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Hunka  Munka - Dedicato A Giovanna G. CD (album) cover

DEDICATO A GIOVANNA G.

Hunka Munka

 

Rock Progressivo Italiano

3.10 | 20 ratings

From Progarchives.com, the ultimate progressive rock music website

coasterzombie
3 stars Roberto Carlotto, under the "Hunka Munka" moniker, released his first and only solo album in 1972. A good album with many memorable moments, Dedicato a Giovanna G. also has its share of forgettable ones and can only garner a 3-star recommendation. Still, this is an underrated and under-appreciated gem that would be an excellent addition to an Italian Prog collection, but superfluous for the average prog fan. Hunka Munka ultimately create an Italian Pop album with progressive tendencies, and remind me a lot of I Dik Dik (the group Carlotto would later join) - particularly Suite per una Donna Assolutamente Relativa.

The first thing to grab your attention is the album cover. The die-cut toilet bowl lid actually opens up to reveal a candid shot of the musicians. Joining Carlotto are Ivan Graziani on guitar, and Nunzio Favio on drums. Both provide serviceable contributions, especially Favio, whose playing recalls Carl Palmer pretty distinctly. I would even argue his drumming here is superior to anything he did with Osage Tribe. As is the case with much Italian Pop of this era, some of the songs are also orchestrated and accompanied by sappy strings and brass. Luckily this augmentation doesn't last too terribly long, and in some cases actually adds a cheerful tone to the album. The main disappointment is the amount of repetition in the songwriting...no less than three tracks are essentially different takes on the same tune, a la Papillon for those familiar with Latte e Miele. This repetition just makes the listener feel cheated and belies the relatively lengthy run time [Although the album is a mere 35 minutes, the average Rock Progressivo Italiano album from this period was typically 30 minutes or even less].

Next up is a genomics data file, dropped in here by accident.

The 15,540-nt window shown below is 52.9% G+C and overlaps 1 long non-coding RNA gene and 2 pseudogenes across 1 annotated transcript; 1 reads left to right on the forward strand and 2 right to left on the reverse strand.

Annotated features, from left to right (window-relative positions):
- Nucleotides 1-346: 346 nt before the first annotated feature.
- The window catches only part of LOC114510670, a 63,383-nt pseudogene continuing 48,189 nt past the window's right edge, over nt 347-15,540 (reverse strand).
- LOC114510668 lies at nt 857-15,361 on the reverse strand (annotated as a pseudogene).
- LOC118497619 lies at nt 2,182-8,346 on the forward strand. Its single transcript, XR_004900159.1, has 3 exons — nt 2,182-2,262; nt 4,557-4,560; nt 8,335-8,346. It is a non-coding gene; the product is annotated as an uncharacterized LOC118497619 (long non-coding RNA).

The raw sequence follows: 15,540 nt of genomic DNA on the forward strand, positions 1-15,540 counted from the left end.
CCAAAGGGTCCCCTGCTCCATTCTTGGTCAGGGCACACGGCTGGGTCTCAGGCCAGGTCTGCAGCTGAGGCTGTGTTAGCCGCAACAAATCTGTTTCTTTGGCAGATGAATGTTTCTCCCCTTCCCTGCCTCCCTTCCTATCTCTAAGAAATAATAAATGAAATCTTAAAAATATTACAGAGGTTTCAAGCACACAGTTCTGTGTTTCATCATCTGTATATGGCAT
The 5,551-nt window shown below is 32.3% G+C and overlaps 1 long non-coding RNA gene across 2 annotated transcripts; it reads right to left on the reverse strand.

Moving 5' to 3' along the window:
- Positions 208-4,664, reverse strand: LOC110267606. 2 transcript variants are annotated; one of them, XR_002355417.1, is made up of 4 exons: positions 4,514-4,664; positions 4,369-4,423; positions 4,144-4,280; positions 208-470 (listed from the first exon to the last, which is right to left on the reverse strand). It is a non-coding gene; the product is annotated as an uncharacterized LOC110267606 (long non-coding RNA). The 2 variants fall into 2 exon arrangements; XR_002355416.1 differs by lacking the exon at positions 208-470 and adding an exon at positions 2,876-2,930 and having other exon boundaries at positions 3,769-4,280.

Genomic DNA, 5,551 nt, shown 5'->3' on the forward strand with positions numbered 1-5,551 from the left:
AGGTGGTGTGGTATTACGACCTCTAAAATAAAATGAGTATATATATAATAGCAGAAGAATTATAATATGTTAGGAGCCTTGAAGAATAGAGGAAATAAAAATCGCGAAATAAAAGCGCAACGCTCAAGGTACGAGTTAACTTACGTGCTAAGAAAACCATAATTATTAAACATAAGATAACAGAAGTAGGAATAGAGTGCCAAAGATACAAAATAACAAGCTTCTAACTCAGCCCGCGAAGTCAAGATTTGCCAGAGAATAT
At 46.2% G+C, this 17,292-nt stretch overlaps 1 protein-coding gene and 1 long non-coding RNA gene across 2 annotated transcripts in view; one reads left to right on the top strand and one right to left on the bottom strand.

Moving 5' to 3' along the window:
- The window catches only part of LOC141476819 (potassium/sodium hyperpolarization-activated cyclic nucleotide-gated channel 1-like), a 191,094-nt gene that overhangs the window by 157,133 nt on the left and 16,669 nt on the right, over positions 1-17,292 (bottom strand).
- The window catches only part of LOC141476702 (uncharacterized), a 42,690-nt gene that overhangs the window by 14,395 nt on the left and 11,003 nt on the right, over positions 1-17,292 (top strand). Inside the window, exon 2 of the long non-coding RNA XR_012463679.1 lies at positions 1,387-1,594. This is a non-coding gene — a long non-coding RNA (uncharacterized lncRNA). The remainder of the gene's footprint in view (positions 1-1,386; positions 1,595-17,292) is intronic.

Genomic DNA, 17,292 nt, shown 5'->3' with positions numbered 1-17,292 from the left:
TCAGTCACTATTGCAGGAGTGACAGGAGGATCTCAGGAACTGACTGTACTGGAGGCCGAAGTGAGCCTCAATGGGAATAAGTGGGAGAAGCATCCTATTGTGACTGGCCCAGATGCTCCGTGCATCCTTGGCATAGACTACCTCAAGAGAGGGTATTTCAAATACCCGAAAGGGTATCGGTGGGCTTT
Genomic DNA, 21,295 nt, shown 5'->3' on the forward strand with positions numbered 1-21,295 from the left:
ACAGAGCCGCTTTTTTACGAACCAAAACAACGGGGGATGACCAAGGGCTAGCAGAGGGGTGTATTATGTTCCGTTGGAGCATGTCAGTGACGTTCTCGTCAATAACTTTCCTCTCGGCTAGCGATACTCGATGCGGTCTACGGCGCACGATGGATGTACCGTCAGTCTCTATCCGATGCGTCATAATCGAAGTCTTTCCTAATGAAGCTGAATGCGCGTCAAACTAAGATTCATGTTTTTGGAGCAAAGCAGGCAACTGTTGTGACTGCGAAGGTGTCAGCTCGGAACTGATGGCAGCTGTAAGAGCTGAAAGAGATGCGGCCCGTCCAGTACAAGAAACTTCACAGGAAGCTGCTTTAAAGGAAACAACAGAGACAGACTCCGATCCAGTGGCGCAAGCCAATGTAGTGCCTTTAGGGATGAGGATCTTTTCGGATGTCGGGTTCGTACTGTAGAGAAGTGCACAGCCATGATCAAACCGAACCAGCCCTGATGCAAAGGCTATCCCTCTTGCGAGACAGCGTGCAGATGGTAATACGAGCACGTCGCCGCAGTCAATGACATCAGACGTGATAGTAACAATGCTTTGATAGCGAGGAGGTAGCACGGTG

Of the 11 tracks, highlights include "Ruote e Sogni," a Keith Emerson-sounding piece and the longest on the album. Expect grandiose pipe organ, bombastic drumming, and passionate singing...a real treat and probably the best song here. "L'Aeroplano d'Argento" is a lot of fun and makes you want to just get up and dance! "Cattedrali Di Bambu" has a much more somber tone and is quite dramatic and memorable. These sequential tracks provide the real meat of Dedicato a Giovanna G. and will be the most rewarding. This album is worth seeking out eventually, but not immediately essential. The only version currently available and in print is the AMS/BTF vinyl reissue; it may be best to wait for the CD or a more affordable digital version to become available again.

coasterzombie | 3/5 |

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